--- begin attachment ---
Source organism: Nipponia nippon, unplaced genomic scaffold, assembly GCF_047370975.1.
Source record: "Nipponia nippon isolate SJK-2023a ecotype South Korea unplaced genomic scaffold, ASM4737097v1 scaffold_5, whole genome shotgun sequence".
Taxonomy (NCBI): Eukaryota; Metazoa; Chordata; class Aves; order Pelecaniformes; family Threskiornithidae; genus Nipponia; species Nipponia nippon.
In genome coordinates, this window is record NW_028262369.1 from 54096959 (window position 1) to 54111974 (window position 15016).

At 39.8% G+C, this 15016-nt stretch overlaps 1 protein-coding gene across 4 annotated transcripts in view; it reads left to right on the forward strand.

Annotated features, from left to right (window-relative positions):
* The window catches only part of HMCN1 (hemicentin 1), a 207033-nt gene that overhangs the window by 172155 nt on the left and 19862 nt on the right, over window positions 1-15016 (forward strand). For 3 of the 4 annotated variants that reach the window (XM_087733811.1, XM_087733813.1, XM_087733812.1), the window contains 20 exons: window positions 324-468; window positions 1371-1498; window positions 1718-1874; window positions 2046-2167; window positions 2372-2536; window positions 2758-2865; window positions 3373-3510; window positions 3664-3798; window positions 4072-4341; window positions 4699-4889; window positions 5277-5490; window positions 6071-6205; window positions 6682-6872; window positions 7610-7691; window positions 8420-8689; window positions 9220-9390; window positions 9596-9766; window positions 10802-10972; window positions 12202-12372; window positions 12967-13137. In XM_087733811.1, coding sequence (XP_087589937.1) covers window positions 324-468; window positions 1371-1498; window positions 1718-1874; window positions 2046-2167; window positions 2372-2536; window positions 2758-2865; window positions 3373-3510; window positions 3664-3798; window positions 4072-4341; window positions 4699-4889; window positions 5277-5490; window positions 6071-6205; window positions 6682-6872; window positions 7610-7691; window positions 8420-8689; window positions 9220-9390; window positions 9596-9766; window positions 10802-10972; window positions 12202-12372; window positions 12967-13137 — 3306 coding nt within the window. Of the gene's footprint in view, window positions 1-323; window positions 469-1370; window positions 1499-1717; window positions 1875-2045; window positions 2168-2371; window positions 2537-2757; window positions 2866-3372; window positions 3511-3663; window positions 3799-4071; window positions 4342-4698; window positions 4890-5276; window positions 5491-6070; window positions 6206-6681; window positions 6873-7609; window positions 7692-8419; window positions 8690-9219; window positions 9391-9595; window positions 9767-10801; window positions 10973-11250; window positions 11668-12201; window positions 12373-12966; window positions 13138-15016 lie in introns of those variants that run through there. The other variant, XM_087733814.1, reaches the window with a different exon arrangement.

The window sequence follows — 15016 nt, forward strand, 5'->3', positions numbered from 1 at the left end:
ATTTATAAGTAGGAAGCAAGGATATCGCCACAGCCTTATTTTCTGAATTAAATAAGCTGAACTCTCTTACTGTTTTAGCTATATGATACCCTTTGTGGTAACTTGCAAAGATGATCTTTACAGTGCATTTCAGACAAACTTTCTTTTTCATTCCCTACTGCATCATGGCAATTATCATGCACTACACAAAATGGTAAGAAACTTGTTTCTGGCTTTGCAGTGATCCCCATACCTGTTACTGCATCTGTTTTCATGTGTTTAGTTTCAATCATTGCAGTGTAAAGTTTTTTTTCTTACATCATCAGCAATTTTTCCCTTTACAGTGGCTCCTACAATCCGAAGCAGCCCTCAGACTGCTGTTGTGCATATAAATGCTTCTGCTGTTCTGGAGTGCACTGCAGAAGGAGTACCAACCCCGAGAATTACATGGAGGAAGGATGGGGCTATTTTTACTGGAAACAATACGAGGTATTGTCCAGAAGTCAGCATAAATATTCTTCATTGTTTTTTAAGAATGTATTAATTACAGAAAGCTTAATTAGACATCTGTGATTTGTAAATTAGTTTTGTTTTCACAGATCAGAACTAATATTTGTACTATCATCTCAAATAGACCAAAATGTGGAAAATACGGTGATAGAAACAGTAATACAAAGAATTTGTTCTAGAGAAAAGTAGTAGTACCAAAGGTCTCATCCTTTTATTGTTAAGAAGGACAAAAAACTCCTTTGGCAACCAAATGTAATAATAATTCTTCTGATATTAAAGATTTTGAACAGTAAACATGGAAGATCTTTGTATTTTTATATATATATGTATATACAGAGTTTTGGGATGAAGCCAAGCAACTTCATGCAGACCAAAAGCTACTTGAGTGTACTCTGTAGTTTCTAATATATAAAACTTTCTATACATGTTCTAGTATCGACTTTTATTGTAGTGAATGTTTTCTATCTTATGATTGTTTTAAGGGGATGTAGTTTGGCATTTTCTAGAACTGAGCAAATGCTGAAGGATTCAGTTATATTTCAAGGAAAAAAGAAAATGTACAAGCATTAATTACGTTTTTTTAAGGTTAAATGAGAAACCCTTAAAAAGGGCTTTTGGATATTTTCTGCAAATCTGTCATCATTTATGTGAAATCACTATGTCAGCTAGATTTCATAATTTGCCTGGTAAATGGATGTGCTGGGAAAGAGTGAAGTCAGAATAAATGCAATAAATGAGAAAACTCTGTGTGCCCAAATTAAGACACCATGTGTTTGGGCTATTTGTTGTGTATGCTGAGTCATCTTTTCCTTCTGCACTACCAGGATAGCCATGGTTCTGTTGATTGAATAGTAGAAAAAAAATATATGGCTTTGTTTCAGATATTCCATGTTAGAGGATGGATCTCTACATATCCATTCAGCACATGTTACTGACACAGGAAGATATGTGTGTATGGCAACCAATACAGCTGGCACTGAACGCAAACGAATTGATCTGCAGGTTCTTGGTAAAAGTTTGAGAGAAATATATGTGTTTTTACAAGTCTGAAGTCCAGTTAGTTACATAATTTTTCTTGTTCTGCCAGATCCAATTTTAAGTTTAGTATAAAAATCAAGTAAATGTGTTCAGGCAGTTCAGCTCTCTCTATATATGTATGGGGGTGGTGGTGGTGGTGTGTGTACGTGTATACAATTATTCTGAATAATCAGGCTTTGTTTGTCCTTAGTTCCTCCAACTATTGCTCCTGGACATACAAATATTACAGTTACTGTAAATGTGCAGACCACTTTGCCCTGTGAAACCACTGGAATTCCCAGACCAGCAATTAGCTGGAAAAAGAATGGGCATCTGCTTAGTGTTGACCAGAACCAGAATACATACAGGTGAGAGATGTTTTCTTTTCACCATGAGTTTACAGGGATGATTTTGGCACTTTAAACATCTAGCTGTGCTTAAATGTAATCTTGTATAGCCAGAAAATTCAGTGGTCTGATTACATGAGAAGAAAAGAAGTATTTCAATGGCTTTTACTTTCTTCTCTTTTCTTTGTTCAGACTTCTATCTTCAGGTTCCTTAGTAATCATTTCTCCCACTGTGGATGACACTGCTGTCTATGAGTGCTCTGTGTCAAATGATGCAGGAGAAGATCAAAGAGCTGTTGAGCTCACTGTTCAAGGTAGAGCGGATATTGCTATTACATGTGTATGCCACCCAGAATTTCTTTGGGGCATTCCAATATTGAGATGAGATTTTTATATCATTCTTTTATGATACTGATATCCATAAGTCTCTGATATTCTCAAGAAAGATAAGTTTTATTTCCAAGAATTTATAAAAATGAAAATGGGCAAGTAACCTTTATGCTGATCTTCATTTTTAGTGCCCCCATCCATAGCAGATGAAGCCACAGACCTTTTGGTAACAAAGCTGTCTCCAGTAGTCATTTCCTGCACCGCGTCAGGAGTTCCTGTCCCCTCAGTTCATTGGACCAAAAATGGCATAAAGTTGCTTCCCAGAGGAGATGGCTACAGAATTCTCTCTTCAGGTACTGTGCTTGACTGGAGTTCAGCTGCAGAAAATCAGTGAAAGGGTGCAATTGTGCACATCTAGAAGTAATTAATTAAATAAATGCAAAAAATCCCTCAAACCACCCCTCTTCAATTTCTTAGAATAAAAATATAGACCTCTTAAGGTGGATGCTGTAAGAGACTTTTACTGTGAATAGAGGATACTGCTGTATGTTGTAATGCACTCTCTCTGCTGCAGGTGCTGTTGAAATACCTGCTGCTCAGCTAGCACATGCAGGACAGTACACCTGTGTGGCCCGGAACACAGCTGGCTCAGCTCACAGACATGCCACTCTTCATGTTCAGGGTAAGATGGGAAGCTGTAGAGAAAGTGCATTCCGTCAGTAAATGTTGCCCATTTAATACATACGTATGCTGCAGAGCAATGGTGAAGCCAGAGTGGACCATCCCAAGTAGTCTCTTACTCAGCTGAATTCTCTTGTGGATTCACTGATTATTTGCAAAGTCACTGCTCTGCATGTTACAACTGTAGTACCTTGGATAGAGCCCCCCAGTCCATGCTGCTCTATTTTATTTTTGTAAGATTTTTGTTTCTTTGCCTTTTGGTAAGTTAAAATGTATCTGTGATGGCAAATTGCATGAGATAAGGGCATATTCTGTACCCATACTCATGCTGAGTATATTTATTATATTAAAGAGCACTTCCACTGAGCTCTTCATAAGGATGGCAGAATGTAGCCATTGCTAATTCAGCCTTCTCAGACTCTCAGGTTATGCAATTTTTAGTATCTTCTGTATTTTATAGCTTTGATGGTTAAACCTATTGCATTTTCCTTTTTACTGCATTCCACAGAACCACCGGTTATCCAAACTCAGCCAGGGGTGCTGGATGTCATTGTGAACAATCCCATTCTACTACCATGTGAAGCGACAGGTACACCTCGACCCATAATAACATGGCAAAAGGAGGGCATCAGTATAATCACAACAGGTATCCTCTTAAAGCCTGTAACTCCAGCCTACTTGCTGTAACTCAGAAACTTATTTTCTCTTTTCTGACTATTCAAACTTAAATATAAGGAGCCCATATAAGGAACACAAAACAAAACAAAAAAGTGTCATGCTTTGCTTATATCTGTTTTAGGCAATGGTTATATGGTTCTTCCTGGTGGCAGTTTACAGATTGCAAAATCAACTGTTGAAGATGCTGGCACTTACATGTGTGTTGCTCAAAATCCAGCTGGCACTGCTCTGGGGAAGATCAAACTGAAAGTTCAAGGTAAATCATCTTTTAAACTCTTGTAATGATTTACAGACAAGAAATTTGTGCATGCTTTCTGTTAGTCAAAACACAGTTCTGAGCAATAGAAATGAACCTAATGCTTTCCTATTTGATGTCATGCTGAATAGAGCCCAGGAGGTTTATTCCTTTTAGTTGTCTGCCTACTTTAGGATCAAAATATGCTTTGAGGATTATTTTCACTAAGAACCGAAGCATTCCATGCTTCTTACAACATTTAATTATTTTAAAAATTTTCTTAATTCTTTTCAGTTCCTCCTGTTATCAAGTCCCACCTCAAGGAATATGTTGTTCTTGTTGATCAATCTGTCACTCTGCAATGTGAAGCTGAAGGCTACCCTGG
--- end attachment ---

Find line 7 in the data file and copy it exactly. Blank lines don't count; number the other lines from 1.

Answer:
* The window catches only part of HMCN1 (hemicentin 1), a 207033-nt gene that overhangs the window by 172155 nt on the left and 19862 nt on the right, over window positions 1-15016 (forward strand). For 3 of the 4 annotated variants that reach the window (XM_087733811.1, XM_087733813.1, XM_087733812.1), the window contains 20 exons: window positions 324-468; window positions 1371-1498; window positions 1718-1874; window positions 2046-2167; window positions 2372-2536; window positions 2758-2865; window positions 3373-3510; window positions 3664-3798; window positions 4072-4341; window positions 4699-4889; window positions 5277-5490; window positions 6071-6205; window positions 6682-6872; window positions 7610-7691; window positions 8420-8689; window positions 9220-9390; window positions 9596-9766; window positions 10802-10972; window positions 12202-12372; window positions 12967-13137. In XM_087733811.1, coding sequence (XP_087589937.1) covers window positions 324-468; window positions 1371-1498; window positions 1718-1874; window positions 2046-2167; window positions 2372-2536; window positions 2758-2865; window positions 3373-3510; window positions 3664-3798; window positions 4072-4341; window positions 4699-4889; window positions 5277-5490; window positions 6071-6205; window positions 6682-6872; window positions 7610-7691; window positions 8420-8689; window positions 9220-9390; window positions 9596-9766; window positions 10802-10972; window positions 12202-12372; window positions 12967-13137 — 3306 coding nt within the window. Of the gene's footprint in view, window positions 1-323; window positions 469-1370; window positions 1499-1717; window positions 1875-2045; window positions 2168-2371; window positions 2537-2757; window positions 2866-3372; window positions 3511-3663; window positions 3799-4071; window positions 4342-4698; window positions 4890-5276; window positions 5491-6070; window positions 6206-6681; window positions 6873-7609; window positions 7692-8419; window positions 8690-9219; window positions 9391-9595; window positions 9767-10801; window positions 10973-11250; window positions 11668-12201; window positions 12373-12966; window positions 13138-15016 lie in introns of those variants that run through there. The other variant, XM_087733814.1, reaches the window with a different exon arrangement.